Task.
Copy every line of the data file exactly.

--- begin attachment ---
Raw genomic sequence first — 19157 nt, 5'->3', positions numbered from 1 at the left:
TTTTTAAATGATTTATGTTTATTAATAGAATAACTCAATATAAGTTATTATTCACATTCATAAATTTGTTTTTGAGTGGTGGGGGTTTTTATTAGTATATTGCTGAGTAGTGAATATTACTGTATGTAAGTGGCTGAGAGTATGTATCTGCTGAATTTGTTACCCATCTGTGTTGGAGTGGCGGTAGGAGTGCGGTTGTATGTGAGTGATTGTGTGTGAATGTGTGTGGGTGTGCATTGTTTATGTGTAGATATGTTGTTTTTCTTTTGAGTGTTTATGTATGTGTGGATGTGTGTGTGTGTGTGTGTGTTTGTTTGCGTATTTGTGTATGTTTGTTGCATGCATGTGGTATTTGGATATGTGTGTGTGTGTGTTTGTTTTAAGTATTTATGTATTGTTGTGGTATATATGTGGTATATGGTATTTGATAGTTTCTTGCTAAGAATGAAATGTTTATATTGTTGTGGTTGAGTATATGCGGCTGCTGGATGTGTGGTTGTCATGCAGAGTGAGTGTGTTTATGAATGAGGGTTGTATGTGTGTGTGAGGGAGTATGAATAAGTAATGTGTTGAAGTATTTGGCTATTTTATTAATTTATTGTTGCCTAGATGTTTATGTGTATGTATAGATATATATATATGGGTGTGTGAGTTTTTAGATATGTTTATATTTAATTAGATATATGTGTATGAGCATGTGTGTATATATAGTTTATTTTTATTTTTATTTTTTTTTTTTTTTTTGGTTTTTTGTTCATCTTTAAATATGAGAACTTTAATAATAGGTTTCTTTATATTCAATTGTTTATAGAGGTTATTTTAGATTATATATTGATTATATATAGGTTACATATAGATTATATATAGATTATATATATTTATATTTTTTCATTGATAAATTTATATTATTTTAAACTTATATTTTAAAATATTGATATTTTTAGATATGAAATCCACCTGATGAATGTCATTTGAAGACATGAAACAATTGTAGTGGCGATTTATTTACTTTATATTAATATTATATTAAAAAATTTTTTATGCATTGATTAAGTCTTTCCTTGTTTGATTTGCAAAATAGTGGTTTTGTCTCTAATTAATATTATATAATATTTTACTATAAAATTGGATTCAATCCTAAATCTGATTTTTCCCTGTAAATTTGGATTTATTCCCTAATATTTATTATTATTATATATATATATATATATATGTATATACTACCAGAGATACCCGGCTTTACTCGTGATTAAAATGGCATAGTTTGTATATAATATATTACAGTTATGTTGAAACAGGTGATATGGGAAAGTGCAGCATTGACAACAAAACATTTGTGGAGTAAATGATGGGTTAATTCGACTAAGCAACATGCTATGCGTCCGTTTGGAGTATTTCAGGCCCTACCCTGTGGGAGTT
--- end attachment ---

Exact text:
Raw genomic sequence first — 19157 nt, 5'->3', positions numbered from 1 at the left:
TTTTTAAATGATTTATGTTTATTAATAGAATAACTCAATATAAGTTATTATTCACATTCATAAATTTGTTTTTGAGTGGTGGGGGTTTTTATTAGTATATTGCTGAGTAGTGAATATTACTGTATGTAAGTGGCTGAGAGTATGTATCTGCTGAATTTGTTACCCATCTGTGTTGGAGTGGCGGTAGGAGTGCGGTTGTATGTGAGTGATTGTGTGTGAATGTGTGTGGGTGTGCATTGTTTATGTGTAGATATGTTGTTTTTCTTTTGAGTGTTTATGTATGTGTGGATGTGTGTGTGTGTGTGTGTGTTTGTTTGCGTATTTGTGTATGTTTGTTGCATGCATGTGGTATTTGGATATGTGTGTGTGTGTGTTTGTTTTAAGTATTTATGTATTGTTGTGGTATATATGTGGTATATGGTATTTGATAGTTTCTTGCTAAGAATGAAATGTTTATATTGTTGTGGTTGAGTATATGCGGCTGCTGGATGTGTGGTTGTCATGCAGAGTGAGTGTGTTTATGAATGAGGGTTGTATGTGTGTGTGAGGGAGTATGAATAAGTAATGTGTTGAAGTATTTGGCTATTTTATTAATTTATTGTTGCCTAGATGTTTATGTGTATGTATAGATATATATATATGGGTGTGTGAGTTTTTAGATATGTTTATATTTAATTAGATATATGTGTATGAGCATGTGTGTATATATAGTTTATTTTTATTTTTATTTTTTTTTTTTTTTTTGGTTTTTTGTTCATCTTTAAATATGAGAACTTTAATAATAGGTTTCTTTATATTCAATTGTTTATAGAGGTTATTTTAGATTATATATTGATTATATATAGGTTACATATAGATTATATATAGATTATATATATTTATATTTTTTCATTGATAAATTTATATTATTTTAAACTTATATTTTAAAATATTGATATTTTTAGATATGAAATCCACCTGATGAATGTCATTTGAAGACATGAAACAATTGTAGTGGCGATTTATTTACTTTATATTAATATTATATTAAAAAATTTTTTATGCATTGATTAAGTCTTTCCTTGTTTGATTTGCAAAATAGTGGTTTTGTCTCTAATTAATATTATATAATATTTTACTATAAAATTGGATTCAATCCTAAATCTGATTTTTCCCTGTAAATTTGGATTTATTCCCTAATATTTATTATTATTATATATATATATATATATATGTATATACTACCAGAGATACCCGGCTTTACTCGTGATTAAAATGGCATAGTTTGTATATAATATATTACAGTTATGTTGAAACAGGTGATATGGGAAAGTGCAGCATTGACAACAAAACATTTGTGGAGTAAATGATGGGTTAATTCGACTAAGCAACATGCTATGCGTCCGTTTGGAGTATTTCAGGCCCTACCCTGTGGGAGTT